Still Roving After All These Years
By the time you read this, the Irish Rovers will be doing what they have done, for over 40 years: Roving.
You’ll have a chance to hear and see them yourself Friday, December 5, at the Keswick Theatre in Glenside, as the Rovers present their Christmas show. (The show starts at 8.)
Just before the tour began, we caught up with the Rovers’ George Millar by phone from his home on Vancouver Island, a scenic outpost off Canada’s Pacific coast, about 75 north of Seattle. Millar had lived there for over 15 years.
It’s a short tour, thankfully. After 40-plus years in the business, touring is an exhausting business.
“It’s 12 cities in all,” he says, “starting with three in Canada, ending up in Florida on the 14th of December.” You wouldn’t think there’d be much call for winter holiday songs in Florida, but, Millar says, you’d think wrong. “Isn’t it crazy?” he says. “And yet we do it every year and they all show up with their red and their green on and it’s about 130 degrees out.”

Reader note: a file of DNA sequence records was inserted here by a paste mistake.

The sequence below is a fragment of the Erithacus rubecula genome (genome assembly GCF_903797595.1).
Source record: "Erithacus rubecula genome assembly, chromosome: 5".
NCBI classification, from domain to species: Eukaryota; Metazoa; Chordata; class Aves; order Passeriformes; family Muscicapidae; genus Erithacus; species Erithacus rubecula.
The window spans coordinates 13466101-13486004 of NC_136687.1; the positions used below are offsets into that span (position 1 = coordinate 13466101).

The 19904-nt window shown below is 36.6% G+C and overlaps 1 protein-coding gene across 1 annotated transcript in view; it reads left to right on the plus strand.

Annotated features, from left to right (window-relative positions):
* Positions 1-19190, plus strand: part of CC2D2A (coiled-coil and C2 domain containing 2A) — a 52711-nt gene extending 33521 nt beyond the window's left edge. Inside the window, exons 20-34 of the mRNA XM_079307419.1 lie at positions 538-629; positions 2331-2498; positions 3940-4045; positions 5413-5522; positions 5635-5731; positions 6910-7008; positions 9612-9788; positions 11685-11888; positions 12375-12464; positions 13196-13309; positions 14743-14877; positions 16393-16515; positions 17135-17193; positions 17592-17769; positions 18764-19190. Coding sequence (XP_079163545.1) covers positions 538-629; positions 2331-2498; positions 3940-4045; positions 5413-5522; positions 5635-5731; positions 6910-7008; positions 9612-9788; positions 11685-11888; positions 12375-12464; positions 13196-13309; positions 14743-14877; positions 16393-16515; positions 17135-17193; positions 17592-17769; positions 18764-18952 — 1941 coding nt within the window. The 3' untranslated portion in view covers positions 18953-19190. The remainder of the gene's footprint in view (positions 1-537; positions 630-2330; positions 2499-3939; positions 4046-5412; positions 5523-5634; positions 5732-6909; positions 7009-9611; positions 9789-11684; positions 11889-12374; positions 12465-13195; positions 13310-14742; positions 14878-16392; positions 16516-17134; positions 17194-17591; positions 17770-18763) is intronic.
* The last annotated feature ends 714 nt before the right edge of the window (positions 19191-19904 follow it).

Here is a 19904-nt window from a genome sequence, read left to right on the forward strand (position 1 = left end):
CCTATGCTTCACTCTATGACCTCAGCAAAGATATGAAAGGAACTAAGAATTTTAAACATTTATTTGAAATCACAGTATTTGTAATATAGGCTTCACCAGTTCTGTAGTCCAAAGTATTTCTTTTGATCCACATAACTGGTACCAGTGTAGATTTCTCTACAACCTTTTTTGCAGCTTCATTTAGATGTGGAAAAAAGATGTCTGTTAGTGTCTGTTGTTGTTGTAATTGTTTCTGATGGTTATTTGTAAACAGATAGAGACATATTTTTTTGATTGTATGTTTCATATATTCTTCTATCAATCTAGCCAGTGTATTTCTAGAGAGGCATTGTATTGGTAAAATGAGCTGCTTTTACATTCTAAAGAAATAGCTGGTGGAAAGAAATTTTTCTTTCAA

The Christmas tour has proved a popular way for fans to get their annual dose of Irish Rover music. And, Millar says, the boys aim to please.
The Christmas show was the brainchild of the band’s agent, Millar says, perhaps in part due to the popularity of their version of “Grandma Got Run Over by a Reindeer,” originally recorded by an obscure duo, Elmo and Patsy. Of course, the Rovers are about so much more than holiday ditties, so fans will be treated to a crowd-pleasing mix of Christmas and traditional Irish music.
“The trouble with us and doing a Christmas show is we really can’t do the traditional Rudolph and things like that,” says Millar. “So we have to look for the more obscure English-y, Irish-y songs, or we wrote similar type songs. We always have to do “The Unicorn,” “The Black Velvet Band,” and of course “Grandma Got Run Over By a Reindeer.” That’s a must—you have to do that whether you like it or not.
“To keep the tours fresh, we have to keep changing songs. You have to keep so many of them (standards) in, of course. We’ll do the songs they expect to hear, that’s what they pay for. But we keep coming up with new songs to keep ourselves fresh and keep ourselves interested. We just keep it fast paced, and before you know it the two hours is up and we’re off having a Guinness somewhere.”